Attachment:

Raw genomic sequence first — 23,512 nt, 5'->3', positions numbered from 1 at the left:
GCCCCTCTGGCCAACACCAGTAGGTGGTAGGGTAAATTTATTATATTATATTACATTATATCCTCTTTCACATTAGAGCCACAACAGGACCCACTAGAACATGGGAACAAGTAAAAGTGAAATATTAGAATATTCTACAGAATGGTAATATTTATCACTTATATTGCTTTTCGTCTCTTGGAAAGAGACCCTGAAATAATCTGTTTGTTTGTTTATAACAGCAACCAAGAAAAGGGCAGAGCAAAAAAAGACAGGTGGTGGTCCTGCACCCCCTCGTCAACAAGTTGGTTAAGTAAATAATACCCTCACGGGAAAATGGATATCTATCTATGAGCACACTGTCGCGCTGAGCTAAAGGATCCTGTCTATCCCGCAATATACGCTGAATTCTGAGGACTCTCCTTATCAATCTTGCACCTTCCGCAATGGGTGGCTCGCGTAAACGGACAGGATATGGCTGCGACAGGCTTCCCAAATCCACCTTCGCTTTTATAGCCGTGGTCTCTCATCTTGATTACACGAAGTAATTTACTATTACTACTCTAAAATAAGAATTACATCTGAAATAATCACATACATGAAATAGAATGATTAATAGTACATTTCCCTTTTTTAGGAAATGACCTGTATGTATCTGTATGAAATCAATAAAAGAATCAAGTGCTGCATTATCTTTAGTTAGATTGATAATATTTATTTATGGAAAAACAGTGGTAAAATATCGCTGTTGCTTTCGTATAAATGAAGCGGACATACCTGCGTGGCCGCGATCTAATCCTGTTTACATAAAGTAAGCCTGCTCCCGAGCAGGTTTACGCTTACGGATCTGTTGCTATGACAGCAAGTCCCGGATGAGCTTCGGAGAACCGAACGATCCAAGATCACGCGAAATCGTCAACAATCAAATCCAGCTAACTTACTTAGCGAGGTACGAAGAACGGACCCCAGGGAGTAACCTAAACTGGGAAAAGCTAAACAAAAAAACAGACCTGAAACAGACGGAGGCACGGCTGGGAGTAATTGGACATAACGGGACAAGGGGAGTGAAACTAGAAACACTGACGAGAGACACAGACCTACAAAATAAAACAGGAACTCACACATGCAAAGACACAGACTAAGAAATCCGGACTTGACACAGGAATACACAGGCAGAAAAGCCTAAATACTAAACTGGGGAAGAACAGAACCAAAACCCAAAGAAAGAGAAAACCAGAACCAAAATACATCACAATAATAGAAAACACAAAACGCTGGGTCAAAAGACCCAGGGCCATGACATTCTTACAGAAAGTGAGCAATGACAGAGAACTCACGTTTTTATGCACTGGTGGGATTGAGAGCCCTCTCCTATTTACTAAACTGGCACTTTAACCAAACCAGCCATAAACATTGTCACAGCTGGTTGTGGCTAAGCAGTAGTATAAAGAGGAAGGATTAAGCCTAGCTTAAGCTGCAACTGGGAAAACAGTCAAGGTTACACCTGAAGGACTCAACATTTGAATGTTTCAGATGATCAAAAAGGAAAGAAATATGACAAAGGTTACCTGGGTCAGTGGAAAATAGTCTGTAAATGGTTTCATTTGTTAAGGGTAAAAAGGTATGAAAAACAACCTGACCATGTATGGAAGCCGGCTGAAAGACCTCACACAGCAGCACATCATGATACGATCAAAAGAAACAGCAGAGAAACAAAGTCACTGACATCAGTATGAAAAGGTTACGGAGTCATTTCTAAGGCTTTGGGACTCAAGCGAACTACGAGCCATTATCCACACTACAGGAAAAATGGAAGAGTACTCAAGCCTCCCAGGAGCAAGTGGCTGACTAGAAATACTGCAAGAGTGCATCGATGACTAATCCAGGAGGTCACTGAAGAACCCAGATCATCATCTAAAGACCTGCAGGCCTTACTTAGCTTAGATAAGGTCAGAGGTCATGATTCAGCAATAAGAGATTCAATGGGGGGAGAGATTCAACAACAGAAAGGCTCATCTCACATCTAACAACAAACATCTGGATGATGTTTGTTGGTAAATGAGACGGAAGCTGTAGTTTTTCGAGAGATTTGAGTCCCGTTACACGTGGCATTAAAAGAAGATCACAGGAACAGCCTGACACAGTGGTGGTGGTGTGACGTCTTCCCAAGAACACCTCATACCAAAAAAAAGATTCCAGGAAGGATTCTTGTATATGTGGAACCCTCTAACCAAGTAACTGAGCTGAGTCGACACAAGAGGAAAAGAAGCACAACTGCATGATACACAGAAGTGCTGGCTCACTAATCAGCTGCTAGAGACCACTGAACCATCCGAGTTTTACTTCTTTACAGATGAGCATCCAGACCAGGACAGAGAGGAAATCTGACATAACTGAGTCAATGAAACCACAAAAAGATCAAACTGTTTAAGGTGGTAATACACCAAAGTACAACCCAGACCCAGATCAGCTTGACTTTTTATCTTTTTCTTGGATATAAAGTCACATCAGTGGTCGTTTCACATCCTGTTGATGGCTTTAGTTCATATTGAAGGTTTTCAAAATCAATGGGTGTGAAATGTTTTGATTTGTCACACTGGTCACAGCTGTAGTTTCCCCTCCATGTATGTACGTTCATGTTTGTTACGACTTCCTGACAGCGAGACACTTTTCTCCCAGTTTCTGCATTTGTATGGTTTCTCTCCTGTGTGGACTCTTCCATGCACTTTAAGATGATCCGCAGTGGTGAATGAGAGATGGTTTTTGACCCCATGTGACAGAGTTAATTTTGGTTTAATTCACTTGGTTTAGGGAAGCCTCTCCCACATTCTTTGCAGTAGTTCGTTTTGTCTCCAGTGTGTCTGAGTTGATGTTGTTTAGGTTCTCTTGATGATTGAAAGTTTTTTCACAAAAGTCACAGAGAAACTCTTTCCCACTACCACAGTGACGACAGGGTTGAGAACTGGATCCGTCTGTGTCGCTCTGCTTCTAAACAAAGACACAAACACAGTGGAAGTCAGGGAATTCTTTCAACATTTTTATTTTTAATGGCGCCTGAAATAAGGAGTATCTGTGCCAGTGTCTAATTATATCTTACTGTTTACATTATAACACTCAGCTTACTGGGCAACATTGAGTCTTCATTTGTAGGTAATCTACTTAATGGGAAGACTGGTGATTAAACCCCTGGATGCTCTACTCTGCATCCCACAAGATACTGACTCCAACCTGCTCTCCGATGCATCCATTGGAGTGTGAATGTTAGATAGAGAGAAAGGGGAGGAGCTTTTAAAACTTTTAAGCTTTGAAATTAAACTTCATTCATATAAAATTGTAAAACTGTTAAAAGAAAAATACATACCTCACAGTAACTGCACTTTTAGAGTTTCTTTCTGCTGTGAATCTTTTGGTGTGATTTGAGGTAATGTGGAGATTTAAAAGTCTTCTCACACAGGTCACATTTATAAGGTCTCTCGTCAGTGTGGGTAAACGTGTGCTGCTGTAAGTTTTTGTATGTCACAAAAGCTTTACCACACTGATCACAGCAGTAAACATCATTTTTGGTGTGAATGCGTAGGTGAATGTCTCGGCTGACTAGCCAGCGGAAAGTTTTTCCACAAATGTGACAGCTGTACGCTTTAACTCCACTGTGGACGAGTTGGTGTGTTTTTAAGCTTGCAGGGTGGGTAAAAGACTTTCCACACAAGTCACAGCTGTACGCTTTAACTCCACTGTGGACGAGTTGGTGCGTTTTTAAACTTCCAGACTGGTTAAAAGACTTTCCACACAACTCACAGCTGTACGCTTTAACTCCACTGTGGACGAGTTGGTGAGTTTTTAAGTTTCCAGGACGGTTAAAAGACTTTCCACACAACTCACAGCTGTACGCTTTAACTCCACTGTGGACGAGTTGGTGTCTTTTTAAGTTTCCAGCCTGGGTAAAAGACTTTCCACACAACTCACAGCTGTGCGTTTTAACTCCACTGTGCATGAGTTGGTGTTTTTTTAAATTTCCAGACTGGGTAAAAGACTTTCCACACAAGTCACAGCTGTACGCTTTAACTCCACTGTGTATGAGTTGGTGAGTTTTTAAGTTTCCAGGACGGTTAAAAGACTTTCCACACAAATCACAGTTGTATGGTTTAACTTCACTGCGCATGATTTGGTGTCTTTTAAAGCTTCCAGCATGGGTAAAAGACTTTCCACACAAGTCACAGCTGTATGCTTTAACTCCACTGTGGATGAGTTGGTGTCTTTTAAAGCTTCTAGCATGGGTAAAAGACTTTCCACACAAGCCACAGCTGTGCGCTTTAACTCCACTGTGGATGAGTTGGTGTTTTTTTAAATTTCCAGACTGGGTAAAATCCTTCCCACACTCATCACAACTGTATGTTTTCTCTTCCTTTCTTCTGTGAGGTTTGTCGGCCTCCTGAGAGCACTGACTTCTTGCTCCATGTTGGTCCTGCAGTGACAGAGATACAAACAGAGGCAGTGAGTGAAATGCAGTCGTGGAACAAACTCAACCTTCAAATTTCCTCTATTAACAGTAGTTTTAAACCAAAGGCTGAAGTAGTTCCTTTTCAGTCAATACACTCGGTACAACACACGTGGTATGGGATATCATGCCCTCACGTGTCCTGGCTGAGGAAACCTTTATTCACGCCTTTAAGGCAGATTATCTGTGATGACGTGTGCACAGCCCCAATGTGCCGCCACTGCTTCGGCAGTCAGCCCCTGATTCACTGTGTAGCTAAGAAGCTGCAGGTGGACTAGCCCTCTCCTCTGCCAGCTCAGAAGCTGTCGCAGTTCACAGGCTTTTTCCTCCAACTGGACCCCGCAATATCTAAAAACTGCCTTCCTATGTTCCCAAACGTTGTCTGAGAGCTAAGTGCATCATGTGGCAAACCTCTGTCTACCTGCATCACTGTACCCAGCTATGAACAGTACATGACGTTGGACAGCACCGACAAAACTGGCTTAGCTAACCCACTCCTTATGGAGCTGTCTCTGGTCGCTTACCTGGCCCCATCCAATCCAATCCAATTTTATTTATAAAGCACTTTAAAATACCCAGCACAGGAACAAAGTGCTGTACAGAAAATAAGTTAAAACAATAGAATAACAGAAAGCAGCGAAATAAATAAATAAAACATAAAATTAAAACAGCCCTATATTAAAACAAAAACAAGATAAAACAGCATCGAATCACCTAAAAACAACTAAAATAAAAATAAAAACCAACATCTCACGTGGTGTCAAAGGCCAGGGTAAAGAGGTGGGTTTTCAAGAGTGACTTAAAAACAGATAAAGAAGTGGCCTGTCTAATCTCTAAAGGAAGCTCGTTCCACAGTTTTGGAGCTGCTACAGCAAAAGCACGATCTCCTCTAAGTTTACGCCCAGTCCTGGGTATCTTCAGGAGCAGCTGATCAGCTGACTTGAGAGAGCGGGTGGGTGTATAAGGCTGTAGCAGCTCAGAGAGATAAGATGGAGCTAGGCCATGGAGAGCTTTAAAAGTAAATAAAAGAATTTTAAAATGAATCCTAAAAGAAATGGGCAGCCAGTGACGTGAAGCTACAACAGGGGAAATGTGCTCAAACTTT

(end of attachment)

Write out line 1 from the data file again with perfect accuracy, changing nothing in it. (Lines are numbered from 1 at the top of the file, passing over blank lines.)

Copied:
Raw genomic sequence first — 23,512 nt, 5'->3', positions numbered from 1 at the left: